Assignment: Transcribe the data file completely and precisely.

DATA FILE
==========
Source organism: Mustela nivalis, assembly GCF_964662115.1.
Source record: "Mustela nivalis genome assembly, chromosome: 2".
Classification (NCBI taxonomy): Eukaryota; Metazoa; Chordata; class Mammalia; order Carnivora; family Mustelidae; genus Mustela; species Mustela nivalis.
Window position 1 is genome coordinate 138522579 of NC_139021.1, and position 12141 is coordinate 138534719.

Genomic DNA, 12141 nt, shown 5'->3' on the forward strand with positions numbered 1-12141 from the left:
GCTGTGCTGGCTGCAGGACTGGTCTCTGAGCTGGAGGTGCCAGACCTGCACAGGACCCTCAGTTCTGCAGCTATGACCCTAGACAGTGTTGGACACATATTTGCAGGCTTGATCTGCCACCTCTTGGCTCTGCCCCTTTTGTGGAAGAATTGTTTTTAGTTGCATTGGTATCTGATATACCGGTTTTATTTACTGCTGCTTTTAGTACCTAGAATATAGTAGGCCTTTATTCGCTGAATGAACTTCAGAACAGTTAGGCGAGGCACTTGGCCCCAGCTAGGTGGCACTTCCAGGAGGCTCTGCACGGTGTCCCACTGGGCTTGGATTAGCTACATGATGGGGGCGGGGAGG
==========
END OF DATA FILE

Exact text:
Source organism: Mustela nivalis, assembly GCF_964662115.1.
Source record: "Mustela nivalis genome assembly, chromosome: 2".
Classification (NCBI taxonomy): Eukaryota; Metazoa; Chordata; class Mammalia; order Carnivora; family Mustelidae; genus Mustela; species Mustela nivalis.
Window position 1 is genome coordinate 138522579 of NC_139021.1, and position 12141 is coordinate 138534719.

Genomic DNA, 12141 nt, shown 5'->3' on the forward strand with positions numbered 1-12141 from the left:
GCTGTGCTGGCTGCAGGACTGGTCTCTGAGCTGGAGGTGCCAGACCTGCACAGGACCCTCAGTTCTGCAGCTATGACCCTAGACAGTGTTGGACACATATTTGCAGGCTTGATCTGCCACCTCTTGGCTCTGCCCCTTTTGTGGAAGAATTGTTTTTAGTTGCATTGGTATCTGATATACCGGTTTTATTTACTGCTGCTTTTAGTACCTAGAATATAGTAGGCCTTTATTCGCTGAATGAACTTCAGAACAGTTAGGCGAGGCACTTGGCCCCAGCTAGGTGGCACTTCCAGGAGGCTCTGCACGGTGTCCCACTGGGCTTGGATTAGCTACATGATGGGGGCGGGGAGG